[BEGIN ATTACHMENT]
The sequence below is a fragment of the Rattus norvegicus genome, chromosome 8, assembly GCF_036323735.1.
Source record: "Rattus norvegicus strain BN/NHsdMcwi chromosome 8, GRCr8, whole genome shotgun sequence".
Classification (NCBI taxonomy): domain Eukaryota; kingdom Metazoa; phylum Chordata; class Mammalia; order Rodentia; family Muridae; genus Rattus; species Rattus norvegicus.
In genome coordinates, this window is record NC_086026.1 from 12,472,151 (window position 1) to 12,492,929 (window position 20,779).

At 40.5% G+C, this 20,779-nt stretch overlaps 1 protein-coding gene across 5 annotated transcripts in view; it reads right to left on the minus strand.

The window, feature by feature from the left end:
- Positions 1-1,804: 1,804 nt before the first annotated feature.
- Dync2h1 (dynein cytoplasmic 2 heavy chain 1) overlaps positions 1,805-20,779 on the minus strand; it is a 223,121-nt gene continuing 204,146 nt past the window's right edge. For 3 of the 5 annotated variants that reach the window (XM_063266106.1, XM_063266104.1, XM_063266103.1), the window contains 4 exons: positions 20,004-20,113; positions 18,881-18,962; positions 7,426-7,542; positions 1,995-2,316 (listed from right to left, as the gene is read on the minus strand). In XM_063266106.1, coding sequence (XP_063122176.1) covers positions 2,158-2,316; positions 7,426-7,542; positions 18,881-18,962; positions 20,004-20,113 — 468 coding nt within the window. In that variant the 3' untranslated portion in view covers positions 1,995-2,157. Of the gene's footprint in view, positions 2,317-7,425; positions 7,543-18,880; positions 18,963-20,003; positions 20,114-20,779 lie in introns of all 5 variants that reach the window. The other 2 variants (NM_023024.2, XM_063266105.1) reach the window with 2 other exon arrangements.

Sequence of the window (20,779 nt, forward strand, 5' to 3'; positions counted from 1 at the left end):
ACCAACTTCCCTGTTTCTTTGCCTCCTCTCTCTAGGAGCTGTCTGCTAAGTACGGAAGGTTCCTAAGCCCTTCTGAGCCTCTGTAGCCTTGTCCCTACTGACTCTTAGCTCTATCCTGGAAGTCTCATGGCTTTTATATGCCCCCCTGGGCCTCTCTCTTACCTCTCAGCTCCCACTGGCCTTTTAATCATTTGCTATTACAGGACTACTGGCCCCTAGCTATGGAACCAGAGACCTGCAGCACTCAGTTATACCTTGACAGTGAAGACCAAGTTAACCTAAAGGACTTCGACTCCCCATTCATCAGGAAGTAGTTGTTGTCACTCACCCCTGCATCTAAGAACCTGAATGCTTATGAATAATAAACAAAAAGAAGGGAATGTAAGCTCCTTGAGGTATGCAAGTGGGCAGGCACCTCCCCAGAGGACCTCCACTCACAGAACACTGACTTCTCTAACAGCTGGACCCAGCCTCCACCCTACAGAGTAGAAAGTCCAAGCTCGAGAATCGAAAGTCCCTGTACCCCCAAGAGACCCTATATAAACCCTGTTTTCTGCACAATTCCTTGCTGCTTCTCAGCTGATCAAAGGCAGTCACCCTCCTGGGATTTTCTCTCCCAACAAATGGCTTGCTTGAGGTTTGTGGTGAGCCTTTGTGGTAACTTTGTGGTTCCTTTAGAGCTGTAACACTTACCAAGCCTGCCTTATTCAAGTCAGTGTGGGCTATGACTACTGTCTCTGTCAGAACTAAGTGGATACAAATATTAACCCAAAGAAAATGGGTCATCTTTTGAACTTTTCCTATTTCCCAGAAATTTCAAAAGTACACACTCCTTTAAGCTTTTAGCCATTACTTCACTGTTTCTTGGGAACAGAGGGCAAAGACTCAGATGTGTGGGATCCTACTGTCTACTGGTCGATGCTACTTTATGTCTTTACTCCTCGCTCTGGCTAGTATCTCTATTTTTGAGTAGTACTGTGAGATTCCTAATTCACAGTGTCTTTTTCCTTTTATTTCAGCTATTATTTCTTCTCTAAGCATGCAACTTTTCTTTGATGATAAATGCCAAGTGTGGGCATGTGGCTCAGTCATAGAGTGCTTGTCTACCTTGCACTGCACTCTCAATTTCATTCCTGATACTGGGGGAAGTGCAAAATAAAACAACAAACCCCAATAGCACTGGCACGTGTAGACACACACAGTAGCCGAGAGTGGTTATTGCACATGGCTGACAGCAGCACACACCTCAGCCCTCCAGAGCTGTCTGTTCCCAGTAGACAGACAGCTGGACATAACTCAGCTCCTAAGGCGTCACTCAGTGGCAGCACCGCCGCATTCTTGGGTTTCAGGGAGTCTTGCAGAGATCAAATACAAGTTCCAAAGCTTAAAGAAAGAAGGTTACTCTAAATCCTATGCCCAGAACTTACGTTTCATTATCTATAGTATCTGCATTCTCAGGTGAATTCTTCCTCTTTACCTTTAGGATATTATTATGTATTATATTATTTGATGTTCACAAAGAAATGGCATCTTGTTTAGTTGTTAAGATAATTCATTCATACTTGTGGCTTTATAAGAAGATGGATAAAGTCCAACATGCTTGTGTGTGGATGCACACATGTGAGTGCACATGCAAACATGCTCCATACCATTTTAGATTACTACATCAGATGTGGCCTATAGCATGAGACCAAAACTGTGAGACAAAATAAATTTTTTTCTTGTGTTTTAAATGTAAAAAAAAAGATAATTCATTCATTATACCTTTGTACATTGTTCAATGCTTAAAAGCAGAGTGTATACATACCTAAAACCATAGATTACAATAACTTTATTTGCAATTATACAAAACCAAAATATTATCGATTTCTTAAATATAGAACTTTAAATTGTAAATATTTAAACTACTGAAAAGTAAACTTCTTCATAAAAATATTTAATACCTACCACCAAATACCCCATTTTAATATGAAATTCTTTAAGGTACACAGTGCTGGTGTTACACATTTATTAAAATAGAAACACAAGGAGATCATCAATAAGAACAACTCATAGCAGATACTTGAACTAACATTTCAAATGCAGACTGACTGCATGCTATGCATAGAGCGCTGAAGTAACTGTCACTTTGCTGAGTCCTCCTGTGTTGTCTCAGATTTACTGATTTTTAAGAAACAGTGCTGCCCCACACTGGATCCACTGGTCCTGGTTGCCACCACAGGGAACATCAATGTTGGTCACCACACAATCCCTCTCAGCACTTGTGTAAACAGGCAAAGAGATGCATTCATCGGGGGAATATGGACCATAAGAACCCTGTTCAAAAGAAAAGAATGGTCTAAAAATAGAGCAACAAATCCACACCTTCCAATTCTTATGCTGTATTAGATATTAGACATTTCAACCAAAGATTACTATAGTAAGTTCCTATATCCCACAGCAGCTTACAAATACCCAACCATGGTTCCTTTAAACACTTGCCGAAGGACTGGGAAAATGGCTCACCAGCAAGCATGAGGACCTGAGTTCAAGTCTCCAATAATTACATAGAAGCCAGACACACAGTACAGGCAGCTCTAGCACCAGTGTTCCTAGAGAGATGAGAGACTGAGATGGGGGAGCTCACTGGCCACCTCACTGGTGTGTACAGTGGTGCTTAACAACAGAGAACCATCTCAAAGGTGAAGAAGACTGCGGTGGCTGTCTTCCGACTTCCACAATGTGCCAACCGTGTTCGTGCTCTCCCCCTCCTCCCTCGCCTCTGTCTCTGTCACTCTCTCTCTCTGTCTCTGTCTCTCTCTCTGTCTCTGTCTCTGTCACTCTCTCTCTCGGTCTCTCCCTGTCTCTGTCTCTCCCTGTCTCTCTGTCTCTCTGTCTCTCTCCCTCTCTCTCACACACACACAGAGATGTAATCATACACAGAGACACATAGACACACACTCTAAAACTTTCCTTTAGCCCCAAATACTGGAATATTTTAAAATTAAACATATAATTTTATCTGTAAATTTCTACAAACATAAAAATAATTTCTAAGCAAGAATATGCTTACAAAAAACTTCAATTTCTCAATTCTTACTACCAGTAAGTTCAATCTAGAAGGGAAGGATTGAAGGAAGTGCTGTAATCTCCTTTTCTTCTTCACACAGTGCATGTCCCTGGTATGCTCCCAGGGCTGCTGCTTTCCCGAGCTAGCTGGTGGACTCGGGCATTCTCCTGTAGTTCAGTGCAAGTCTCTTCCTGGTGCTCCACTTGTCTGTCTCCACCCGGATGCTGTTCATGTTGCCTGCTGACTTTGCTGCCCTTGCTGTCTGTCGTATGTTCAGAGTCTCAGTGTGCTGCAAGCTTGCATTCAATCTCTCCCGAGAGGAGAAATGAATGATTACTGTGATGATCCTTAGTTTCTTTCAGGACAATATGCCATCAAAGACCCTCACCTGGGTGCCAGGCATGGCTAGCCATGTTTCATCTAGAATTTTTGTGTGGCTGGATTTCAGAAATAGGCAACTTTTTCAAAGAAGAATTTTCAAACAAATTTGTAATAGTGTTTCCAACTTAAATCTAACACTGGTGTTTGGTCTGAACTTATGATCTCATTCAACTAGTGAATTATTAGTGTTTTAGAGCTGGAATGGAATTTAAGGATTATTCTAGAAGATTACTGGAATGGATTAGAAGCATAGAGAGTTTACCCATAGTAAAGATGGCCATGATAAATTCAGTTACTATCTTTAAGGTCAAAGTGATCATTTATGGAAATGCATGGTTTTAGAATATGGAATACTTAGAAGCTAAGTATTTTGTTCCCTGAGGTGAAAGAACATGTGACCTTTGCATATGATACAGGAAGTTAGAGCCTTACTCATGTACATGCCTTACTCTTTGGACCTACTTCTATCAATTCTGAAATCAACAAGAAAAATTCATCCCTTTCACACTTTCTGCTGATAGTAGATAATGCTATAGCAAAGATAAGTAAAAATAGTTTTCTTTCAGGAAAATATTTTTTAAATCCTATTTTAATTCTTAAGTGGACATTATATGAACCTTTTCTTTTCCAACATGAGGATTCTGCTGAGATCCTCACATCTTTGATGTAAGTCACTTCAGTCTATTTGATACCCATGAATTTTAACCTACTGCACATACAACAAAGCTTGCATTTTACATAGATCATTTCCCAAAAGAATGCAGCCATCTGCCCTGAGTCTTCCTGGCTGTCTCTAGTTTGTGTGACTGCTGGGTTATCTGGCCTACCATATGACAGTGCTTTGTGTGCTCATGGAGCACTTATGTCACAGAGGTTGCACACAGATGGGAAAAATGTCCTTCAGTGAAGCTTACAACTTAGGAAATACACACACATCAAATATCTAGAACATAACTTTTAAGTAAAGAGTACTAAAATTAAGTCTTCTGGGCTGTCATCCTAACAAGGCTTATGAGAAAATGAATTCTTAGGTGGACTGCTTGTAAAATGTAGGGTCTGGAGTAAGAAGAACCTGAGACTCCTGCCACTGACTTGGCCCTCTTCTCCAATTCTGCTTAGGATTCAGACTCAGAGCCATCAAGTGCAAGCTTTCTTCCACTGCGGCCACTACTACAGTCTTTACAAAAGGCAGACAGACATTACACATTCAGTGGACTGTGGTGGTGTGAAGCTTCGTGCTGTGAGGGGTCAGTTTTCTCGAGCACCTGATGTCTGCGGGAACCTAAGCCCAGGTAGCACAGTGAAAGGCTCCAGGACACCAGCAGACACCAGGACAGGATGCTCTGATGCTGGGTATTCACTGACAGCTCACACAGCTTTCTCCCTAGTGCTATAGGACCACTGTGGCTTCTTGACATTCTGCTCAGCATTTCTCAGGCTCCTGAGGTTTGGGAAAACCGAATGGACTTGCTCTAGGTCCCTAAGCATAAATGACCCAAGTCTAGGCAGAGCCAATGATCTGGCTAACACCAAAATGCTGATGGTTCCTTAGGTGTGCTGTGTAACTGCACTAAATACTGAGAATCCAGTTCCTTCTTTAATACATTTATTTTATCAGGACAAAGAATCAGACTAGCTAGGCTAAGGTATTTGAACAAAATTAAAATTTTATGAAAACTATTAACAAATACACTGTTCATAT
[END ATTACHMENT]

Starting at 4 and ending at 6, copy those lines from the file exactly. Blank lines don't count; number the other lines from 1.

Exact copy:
In genome coordinates, this window is record NC_086026.1 from 12,472,151 (window position 1) to 12,492,929 (window position 20,779).

At 40.5% G+C, this 20,779-nt stretch overlaps 1 protein-coding gene across 5 annotated transcripts in view; it reads right to left on the minus strand.

The window, feature by feature from the left end: